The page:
March 8th, 2011
|08:28 pm - Clay Shirkey on the death of culture|
This comment from Clay Shirkey (author of Here Comes Everybody among things) has caused consternation on Crooked Timber today.
Although the actual number of people reading Tolstoy (and similar writers) is probably not falling much (as documented elsewhere on CT, Humanities majors, as a precent of college graduates, fell to something like 8% some time ago, and is now actually pretty steady), it is increasingly less the case that the people not reading Tolstoy can be convinced that they should feel bad about not reading Tolstoy et al., or that they should be impressed with people who do.
Put another way, appreciation of High European culture is becoming something like Civil War re-enactment—it’s enjoyable for the people who do it, but does not seem to be creating much curiosity or envy in the people who prefer doing other things with their free time.
This doesn’t much bother me (and I’m a card-carrying member of the affected group, in a “My beach reading is Richard Rorty” kind of way), and if it bothers you, I’ve got a feeling you’re going to be in for a pretty big disappointment as the actual behaviors of American citizens becomes increasingly visible online.
I disagree with him. I'll give you an example: the title of his book (above) is from Finnegans Wake, as are the term 'quark' and the concept of monomyth which influenced the composition of Star Wars (for example).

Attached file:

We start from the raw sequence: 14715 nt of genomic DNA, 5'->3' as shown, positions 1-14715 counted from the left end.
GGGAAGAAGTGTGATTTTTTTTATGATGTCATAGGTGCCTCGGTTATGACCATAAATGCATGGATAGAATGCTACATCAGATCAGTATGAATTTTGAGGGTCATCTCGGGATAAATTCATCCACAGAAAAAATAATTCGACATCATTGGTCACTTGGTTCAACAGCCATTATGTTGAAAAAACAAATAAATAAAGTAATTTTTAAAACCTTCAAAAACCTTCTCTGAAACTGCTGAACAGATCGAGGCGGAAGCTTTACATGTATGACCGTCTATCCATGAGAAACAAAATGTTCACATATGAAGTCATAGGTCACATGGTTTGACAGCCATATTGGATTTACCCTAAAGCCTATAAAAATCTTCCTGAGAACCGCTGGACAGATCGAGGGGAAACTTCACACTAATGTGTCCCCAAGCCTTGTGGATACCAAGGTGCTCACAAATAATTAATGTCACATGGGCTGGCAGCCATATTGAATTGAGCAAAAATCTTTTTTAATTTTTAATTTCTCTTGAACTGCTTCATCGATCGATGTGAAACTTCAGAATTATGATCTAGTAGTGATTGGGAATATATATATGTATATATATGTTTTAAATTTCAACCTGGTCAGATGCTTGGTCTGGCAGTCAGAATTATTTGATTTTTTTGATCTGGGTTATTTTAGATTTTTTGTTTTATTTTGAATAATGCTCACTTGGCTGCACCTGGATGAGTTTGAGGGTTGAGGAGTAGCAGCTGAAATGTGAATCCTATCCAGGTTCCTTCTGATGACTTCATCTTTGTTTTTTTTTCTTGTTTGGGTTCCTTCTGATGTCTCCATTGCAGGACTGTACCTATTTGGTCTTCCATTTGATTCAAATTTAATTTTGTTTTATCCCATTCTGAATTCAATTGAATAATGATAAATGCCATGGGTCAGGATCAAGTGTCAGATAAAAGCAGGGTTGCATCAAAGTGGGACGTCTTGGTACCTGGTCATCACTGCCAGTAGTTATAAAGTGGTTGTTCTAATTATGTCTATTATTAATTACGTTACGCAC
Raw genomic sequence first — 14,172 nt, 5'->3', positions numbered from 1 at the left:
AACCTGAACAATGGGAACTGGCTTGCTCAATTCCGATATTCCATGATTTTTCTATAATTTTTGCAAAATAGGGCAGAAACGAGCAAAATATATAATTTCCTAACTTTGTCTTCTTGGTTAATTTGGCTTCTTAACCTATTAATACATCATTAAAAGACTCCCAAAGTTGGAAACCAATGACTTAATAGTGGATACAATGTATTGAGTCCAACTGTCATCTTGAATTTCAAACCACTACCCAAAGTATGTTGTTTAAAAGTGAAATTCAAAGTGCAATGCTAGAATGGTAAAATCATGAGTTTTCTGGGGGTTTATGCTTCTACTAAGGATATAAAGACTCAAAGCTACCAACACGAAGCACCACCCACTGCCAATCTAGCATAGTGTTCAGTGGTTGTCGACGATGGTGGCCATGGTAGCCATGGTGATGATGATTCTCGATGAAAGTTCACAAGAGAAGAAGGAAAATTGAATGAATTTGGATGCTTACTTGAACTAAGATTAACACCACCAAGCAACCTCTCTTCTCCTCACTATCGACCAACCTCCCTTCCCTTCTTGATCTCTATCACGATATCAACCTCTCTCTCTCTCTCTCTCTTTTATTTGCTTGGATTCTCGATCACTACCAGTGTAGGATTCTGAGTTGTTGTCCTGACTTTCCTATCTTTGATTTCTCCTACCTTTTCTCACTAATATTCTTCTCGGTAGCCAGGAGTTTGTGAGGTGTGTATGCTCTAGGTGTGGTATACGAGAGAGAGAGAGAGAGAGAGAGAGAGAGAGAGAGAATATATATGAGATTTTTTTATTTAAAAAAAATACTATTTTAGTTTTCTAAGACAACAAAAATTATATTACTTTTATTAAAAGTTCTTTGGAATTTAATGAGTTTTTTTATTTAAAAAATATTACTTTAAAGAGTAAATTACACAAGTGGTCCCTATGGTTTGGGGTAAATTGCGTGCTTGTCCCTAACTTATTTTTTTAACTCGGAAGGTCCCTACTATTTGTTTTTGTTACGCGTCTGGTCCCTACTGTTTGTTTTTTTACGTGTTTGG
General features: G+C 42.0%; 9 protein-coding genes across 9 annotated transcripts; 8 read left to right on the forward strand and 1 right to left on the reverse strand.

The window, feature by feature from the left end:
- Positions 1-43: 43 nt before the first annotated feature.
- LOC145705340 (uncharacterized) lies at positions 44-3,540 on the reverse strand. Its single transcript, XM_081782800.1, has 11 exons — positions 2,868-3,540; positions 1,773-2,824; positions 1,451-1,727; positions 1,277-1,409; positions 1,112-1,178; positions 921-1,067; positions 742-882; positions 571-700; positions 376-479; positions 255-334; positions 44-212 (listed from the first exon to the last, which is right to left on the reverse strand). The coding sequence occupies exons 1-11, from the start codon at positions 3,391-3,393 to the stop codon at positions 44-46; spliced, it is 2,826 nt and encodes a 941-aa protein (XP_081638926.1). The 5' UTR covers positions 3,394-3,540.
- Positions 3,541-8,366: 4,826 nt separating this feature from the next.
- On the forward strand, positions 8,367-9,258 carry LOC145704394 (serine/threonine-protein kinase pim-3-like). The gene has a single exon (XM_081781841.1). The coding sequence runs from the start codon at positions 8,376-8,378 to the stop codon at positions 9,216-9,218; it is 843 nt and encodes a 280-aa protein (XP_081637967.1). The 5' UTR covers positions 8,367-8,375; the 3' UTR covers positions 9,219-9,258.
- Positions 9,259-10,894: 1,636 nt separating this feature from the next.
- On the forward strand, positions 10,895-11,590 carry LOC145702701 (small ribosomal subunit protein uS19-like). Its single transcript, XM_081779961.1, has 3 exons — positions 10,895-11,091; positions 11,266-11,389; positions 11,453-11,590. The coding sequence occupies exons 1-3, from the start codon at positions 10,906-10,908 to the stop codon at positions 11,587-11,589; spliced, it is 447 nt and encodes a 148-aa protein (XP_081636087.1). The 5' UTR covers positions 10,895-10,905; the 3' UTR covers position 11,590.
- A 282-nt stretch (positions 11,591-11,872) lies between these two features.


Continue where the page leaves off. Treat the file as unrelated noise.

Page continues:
I have said in a comment on Crooked Timber: Artefacts like Finnegan's Wake are the boiler-rooms. You don't have to go down to the boiler room to enjoy central heating. But some people have to go and service the boiler, and people would notice if the boiler went off.
Sheesh, and I just got told today that there's no such thing as the canon anymore. Yeah, right. It may not exist in the academic circles where my interlocutor hangs out, but it sure is functioning out there as an irregular verb.
I know what canon is: it's the episodes that actually got shown on TV.
Damnit, why didn't I think of that at the time? (Also: canon is what you remember.)
The canon in Doctor Who is that time itself has been erased (and recorded over by the 1969 FA cup final)
Someone on The Culture Show, I think, opined recently that a traditional university/academic education was increasingly being replaced in esteem by soundbite-depth material available by download, and that this was A Good Thing because it reduced the gated nature of academia.
I can remember at Uni people saying 'It's good if exams get easier because that will help girls'. Nope. Girls don't need that kind of help. Make the exams as tough as you like, and we will storm your barricades.